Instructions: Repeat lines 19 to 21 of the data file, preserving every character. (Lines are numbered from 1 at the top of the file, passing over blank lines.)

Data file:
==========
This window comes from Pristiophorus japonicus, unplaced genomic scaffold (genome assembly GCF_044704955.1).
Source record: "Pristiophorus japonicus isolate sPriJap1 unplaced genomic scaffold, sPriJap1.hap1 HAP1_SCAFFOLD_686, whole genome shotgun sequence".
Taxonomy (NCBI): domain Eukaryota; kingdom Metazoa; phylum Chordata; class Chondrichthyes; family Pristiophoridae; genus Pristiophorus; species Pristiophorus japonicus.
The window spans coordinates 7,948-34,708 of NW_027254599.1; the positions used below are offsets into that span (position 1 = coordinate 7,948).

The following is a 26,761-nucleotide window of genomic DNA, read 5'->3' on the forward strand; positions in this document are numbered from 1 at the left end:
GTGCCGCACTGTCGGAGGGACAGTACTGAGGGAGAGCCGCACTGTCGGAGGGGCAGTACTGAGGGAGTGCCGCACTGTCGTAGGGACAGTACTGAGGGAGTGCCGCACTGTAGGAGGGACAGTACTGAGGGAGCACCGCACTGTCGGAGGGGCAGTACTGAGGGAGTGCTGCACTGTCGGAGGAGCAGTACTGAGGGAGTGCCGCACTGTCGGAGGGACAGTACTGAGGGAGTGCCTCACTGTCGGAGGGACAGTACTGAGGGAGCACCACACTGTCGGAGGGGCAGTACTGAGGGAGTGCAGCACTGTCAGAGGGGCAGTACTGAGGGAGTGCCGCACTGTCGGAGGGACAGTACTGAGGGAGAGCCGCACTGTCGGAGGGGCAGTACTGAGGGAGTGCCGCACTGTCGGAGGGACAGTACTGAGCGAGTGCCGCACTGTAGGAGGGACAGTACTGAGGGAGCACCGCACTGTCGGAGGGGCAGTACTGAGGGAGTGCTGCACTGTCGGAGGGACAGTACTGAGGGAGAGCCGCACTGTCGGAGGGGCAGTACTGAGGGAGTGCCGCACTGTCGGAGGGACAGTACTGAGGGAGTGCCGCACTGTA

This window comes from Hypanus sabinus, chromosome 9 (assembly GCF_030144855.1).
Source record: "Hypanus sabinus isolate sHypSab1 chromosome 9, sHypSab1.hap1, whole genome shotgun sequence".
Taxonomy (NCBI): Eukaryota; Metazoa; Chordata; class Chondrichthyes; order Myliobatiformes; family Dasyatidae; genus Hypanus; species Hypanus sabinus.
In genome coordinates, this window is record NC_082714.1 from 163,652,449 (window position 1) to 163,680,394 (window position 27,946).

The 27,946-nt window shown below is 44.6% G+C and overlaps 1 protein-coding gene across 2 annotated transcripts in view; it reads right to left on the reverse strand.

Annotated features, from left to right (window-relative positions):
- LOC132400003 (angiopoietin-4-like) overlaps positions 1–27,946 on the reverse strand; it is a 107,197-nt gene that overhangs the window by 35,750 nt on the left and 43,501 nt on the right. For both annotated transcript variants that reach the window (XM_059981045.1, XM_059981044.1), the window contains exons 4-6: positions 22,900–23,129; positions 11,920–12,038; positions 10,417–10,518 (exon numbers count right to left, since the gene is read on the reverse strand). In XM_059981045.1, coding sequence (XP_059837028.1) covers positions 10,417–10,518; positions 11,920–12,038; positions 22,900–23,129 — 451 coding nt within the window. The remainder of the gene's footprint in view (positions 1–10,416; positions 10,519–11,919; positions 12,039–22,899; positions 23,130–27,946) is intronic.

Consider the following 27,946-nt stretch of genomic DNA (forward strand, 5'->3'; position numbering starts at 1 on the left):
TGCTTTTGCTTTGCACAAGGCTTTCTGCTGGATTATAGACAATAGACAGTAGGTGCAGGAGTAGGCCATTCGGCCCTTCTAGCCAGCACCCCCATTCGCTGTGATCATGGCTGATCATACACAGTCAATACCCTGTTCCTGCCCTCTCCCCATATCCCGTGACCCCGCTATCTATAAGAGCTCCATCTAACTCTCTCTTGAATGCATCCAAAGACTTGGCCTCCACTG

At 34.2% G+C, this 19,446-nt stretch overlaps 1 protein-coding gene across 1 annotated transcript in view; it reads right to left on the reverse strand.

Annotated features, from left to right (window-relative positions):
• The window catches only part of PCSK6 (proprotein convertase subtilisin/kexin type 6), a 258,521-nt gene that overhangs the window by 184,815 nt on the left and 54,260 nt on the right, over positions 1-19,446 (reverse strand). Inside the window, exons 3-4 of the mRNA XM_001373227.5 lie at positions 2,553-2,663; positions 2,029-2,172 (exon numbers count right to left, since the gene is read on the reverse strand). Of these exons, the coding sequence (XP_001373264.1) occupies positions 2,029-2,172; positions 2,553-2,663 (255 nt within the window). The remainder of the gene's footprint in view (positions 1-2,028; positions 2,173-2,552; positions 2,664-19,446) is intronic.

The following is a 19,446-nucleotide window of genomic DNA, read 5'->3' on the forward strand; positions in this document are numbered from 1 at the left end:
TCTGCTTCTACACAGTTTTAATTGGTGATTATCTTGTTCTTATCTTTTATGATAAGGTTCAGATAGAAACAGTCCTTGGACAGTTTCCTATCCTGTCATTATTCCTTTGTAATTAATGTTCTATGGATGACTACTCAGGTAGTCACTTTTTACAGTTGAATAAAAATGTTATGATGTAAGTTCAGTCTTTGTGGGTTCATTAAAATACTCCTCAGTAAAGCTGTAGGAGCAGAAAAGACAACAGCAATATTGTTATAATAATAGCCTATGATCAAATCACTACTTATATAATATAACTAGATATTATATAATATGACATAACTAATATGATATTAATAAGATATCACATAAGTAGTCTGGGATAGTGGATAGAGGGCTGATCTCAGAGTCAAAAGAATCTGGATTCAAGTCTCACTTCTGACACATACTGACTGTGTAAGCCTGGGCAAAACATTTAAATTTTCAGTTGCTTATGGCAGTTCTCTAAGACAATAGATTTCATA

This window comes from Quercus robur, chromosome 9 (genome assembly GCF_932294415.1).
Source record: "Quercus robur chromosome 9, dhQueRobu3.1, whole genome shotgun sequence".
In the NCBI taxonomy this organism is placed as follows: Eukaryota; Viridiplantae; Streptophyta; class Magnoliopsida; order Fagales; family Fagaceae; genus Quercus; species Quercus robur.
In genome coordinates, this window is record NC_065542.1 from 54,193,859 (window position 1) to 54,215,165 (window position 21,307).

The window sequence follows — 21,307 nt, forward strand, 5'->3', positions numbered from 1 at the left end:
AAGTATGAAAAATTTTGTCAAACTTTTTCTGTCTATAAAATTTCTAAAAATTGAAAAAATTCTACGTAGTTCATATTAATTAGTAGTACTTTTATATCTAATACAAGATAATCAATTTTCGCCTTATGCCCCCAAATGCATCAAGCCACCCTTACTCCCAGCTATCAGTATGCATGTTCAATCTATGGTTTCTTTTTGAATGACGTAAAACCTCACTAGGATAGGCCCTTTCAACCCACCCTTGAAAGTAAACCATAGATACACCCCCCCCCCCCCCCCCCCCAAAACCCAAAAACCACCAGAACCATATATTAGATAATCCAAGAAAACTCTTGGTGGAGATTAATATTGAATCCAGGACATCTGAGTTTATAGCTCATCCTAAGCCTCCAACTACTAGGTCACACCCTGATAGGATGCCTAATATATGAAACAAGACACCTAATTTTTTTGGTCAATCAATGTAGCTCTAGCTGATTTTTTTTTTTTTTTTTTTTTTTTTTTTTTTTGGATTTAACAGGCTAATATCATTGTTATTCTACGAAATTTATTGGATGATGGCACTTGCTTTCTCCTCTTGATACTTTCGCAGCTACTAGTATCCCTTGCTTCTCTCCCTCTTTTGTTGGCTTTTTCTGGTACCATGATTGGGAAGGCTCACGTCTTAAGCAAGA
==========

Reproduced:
The following is a 19,446-nucleotide window of genomic DNA, read 5'->3' on the forward strand; positions in this document are numbered from 1 at the left end:
TCTGCTTCTACACAGTTTTAATTGGTGATTATCTTGTTCTTATCTTTTATGATAAGGTTCAGATAGAAACAGTCCTTGGACAGTTTCCTATCCTGTCATTATTCCTTTGTAATTAATGTTCTATGGATGACTACTCAGGTAGTCACTTTTTACAGTTGAATAAAAATGTTATGATGTAAGTTCAGTCTTTGTGGGTTCATTAAAATACTCCTCAGTAAAGCTGTAGGAGCAGAAAAGACAACAGCAATATTGTTATAATAATAGCCTATGATCAAATCACTACTTATATAATATAACTAGATATTATATAATATGACATAACTAATATGATATTAATAAGATATCACATAAGTAGTCTGGGATAGTGGATAGAGGGCTGATCTCAGAGTCAAAAGAATCTGGATTCAAGTCTCACTTCTGACACATACTGACTGTGTAAGCCTGGGCAAAACATTTAAATTTTCAGTTGCTTATGGCAGTTCTCTAAGACAATAGATTTCATA

This window comes from Quercus robur, chromosome 9 (genome assembly GCF_932294415.1).